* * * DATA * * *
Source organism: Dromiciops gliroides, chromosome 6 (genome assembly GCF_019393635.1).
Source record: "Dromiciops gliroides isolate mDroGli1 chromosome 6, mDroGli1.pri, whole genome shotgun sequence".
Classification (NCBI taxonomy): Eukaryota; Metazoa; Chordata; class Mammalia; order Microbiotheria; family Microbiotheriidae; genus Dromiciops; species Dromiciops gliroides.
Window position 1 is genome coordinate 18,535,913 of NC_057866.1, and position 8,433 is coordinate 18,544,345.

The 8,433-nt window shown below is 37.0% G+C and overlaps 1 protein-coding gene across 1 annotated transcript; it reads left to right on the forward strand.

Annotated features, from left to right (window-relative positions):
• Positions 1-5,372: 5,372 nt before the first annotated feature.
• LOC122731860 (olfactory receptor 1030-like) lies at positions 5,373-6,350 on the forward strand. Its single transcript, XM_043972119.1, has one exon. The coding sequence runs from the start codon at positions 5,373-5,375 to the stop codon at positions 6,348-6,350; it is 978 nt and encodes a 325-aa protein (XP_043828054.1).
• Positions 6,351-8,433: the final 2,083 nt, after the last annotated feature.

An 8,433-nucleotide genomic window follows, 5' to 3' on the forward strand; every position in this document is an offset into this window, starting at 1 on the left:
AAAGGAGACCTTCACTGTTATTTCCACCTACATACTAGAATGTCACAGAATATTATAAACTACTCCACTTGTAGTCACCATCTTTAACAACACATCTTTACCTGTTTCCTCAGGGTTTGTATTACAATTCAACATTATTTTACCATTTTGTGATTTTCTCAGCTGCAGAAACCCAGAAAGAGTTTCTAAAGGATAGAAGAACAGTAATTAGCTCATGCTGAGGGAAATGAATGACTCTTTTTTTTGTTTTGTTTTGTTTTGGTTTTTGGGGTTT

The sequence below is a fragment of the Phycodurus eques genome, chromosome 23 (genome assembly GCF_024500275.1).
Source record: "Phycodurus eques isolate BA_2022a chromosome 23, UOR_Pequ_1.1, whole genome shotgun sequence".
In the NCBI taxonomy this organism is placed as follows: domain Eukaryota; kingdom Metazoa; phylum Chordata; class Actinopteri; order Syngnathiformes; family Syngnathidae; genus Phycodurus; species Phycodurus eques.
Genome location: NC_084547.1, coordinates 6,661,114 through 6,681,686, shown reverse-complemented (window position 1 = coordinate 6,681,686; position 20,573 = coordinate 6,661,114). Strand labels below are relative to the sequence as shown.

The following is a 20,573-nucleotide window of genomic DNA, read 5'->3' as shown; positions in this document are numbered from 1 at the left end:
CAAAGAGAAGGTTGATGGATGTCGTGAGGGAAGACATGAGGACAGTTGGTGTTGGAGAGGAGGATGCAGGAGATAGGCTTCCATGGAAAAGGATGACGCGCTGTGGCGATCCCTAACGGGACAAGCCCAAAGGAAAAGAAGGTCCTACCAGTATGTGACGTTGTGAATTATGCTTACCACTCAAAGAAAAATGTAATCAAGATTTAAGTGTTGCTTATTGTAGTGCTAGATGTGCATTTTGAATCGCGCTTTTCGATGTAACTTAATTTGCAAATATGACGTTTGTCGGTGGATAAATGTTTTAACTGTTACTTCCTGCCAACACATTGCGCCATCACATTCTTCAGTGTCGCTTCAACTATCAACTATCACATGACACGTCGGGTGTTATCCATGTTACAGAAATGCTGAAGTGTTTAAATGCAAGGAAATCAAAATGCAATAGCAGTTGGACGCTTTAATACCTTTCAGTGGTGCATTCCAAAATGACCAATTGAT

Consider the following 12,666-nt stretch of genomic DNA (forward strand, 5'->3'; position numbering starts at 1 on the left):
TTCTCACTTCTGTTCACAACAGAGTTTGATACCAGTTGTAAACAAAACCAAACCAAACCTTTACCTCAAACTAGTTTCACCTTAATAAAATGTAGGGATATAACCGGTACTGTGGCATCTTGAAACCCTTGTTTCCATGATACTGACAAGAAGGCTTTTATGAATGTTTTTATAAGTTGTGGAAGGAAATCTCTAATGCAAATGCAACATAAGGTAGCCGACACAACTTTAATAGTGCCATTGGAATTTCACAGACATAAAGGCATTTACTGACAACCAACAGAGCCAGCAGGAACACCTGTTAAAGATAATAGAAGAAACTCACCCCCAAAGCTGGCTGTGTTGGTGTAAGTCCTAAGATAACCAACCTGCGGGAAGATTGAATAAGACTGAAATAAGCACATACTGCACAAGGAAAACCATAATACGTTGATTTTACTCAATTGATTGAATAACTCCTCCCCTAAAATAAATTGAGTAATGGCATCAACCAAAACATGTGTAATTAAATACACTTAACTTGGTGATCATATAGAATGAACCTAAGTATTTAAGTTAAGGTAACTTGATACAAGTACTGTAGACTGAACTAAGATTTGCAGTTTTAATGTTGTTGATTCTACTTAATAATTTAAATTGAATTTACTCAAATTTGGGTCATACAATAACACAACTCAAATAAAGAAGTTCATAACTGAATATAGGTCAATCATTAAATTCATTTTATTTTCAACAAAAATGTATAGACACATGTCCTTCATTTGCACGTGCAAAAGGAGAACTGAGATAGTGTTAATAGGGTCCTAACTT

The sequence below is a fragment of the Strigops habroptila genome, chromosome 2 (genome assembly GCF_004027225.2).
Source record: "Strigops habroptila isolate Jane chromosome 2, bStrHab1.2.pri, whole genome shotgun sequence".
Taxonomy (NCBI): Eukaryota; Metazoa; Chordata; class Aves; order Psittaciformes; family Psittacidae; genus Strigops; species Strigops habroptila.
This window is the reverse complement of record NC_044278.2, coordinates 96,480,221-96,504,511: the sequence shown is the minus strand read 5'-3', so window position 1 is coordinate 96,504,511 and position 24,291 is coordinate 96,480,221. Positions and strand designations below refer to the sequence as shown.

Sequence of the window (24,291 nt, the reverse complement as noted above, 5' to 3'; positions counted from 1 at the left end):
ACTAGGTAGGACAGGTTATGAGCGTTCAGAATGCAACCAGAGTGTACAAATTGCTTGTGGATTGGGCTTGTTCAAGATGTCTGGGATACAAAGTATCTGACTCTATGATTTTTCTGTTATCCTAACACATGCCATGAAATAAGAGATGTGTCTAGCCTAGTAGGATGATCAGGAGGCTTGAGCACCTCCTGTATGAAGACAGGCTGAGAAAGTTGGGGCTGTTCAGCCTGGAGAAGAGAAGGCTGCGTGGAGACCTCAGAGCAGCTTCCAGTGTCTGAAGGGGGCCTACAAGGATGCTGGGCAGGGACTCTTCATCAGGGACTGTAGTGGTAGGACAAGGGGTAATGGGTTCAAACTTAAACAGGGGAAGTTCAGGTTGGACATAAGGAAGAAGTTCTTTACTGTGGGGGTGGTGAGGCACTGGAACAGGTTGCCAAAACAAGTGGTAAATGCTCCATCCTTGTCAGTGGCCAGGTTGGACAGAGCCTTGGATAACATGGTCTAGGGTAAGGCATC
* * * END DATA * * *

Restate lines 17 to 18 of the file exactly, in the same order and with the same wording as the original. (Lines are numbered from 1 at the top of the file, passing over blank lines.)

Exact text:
CAAAGAGAAGGTTGATGGATGTCGTGAGGGAAGACATGAGGACAGTTGGTGTTGGAGAGGAGGATGCAGGAGATAGGCTTCCATGGAAAAGGATGACGCGCTGTGGCGATCCCTAACGGGACAAGCCCAAAGGAAAAGAAGGTCCTACCAGTATGTGACGTTGTGAATTATGCTTACCACTCAAAGAAAAATGTAATCAAGATTTAAGTGTTGCTTATTGTAGTGCTAGATGTGCATTTTGAATCGCGCTTTTCGATGTAACTTAATTTGCAAATATGACGTTTGTCGGTGGATAAATGTTTTAACTGTTACTTCCTGCCAACACATTGCGCCATCACATTCTTCAGTGTCGCTTCAACTATCAACTATCACATGACACGTCGGGTGTTATCCATGTTACAGAAATGCTGAAGTGTTTAAATGCAAGGAAATCAAAATGCAATAGCAGTTGGACGCTTTAATACCTTTCAGTGGTGCATTCCAAAATGACCAATTGAT

Consider the following 12,666-nt stretch of genomic DNA (forward strand, 5'->3'; position numbering starts at 1 on the left):